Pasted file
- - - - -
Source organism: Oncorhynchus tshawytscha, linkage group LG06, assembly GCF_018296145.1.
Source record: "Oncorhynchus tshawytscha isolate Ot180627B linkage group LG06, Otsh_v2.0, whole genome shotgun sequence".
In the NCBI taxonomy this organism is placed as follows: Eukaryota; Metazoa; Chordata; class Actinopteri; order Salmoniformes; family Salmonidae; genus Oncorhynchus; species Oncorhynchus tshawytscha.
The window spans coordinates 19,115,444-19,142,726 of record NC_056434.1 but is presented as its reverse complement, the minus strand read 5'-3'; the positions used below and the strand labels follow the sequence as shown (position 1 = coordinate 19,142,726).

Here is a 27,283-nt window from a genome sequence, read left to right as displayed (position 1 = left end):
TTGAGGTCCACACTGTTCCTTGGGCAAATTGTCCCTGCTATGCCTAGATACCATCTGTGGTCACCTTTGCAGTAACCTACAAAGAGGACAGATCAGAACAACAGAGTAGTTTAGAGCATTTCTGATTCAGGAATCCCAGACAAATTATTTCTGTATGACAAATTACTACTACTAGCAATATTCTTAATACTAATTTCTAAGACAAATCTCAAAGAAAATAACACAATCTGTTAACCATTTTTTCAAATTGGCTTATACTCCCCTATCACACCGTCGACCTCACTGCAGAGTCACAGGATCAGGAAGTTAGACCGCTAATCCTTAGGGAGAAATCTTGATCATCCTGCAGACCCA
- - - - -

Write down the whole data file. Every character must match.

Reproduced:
Source organism: Oncorhynchus tshawytscha, linkage group LG06, assembly GCF_018296145.1.
Source record: "Oncorhynchus tshawytscha isolate Ot180627B linkage group LG06, Otsh_v2.0, whole genome shotgun sequence".
In the NCBI taxonomy this organism is placed as follows: Eukaryota; Metazoa; Chordata; class Actinopteri; order Salmoniformes; family Salmonidae; genus Oncorhynchus; species Oncorhynchus tshawytscha.
The window spans coordinates 19,115,444-19,142,726 of record NC_056434.1 but is presented as its reverse complement, the minus strand read 5'-3'; the positions used below and the strand labels follow the sequence as shown (position 1 = coordinate 19,142,726).

Here is a 27,283-nt window from a genome sequence, read left to right as displayed (position 1 = left end):
TTGAGGTCCACACTGTTCCTTGGGCAAATTGTCCCTGCTATGCCTAGATACCATCTGTGGTCACCTTTGCAGTAACCTACAAAGAGGACAGATCAGAACAACAGAGTAGTTTAGAGCATTTCTGATTCAGGAATCCCAGACAAATTATTTCTGTATGACAAATTACTACTACTAGCAATATTCTTAATACTAATTTCTAAGACAAATCTCAAAGAAAATAACACAATCTGTTAACCATTTTTTCAAATTGGCTTATACTCCCCTATCACACCGTCGACCTCACTGCAGAGTCACAGGATCAGGAAGTTAGACCGCTAATCCTTAGGGAGAAATCTTGATCATCCTGCAGACCCA